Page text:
A landmark recording of the two greatest violin concerti. History is such a fickle judge. Joachim was a truly great musician, whose powers of orchestration were only exceeded in his lifetime time by Wagner, and whose violin skills were the equal of Liszt's piano mastery. This concerto is arguably the most unjustly neglected violin masterpiece of recent history. With the sensitive musical support of Kalmar and the Chicago Symphony Orchestra, Rachel Barton has created a performance of the work which must surely be the standard against which any future performance is judged. From the wonderful opening symphonic tutti in a minor key with Hungarian raised fourth, which gives no hint of the supremacy of the soloist to come, the first movement leads into an extraordinary intimate and dreamlike violin entry, right in the middle register of the instrument. This has the effect of reinforcing the initial impression that the work is conceived as symphonic and the violin is integrally partnered with the orchestra. Gradually, the violin establishes itself as the prime instrument, but never fighting against the larger body. The soloist is given sustained difficulties which are never shallow displays, rather the direct statement of Joachim's economy of thought to perfectly ornament the structure of this masterwork. From the purely hedonistic point of view, this is glorious music, sweet and beautiful, full of themes as attractive and memorable as ever you will hear. The second movement is especially beautiful, particularly the second part of the slow movement theme, and the finale is vibrant with drama and deceptive simplicity. The more I hear this, the more I realize this is the Opus Magnus of the greatest violinist composer of recent times. Brahms' violin concerto is a product of the meeting of minds between Joachim and Brahms, an excellent choice to pair with the Hungarian concerto, This performance of the Brahms is a grand expression indeed, but it is the relationships and differences between the Brahms and the Joachim concerti that are so beautifully illustrated here. The Brahms is "a struggle between violin and orchestra in which the violin wins"; the Joachim is "a striving together between the orchestra and the violin in which the music wins." What phenomenal technique and musicianship Ms Barton displays here. Let us hope that her contribution to the recorded legacy continues to dazzle us. This album should be in every musician's collection, and would please every listener who loves the sweet sound of the violin. -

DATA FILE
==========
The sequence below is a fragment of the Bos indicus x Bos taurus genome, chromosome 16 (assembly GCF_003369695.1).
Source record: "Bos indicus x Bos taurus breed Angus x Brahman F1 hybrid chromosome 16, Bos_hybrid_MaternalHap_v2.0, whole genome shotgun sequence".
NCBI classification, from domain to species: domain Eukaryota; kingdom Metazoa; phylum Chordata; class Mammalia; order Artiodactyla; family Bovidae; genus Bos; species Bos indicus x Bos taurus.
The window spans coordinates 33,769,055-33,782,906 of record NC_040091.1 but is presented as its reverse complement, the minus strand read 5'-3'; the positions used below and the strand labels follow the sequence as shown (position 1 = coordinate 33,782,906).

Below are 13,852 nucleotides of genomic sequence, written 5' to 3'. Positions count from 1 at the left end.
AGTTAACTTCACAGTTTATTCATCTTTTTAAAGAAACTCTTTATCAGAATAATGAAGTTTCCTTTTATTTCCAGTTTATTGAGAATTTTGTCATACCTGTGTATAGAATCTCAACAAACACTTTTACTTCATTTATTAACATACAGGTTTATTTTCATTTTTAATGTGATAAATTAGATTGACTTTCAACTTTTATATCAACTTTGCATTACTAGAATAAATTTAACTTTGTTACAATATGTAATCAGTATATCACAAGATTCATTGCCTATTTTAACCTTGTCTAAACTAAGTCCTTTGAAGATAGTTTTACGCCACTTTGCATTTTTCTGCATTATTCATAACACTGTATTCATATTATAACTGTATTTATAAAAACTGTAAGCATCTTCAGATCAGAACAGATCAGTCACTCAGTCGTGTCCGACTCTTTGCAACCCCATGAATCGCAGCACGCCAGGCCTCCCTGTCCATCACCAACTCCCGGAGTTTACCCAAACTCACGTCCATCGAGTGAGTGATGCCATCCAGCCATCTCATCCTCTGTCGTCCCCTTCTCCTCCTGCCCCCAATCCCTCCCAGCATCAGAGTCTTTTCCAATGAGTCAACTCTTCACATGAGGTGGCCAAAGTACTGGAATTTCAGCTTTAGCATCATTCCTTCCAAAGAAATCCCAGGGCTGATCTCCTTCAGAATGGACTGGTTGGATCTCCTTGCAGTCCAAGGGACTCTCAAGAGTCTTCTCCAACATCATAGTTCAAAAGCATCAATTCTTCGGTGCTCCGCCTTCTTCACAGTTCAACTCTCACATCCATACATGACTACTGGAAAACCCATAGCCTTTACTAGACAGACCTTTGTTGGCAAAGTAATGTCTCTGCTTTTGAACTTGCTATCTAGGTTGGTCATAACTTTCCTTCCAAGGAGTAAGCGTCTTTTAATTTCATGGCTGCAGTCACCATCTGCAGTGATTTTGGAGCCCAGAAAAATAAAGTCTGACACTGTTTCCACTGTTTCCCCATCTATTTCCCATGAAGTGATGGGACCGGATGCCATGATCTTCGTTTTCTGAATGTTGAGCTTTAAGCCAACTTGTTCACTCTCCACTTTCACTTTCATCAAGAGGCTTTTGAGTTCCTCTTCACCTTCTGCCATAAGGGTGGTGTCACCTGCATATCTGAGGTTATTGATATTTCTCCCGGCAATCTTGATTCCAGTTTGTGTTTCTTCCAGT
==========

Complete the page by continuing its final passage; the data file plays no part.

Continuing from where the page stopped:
Lovely, indulgent sound, fabulous Joachim concerto! I love this disc. Buy it and enjoy, you will continue to gain pleasure from the Joachim with every hearing. - Passionate “eclectic” collector (Amazon.com customer)

  Brahms and Joachim Violin Concertos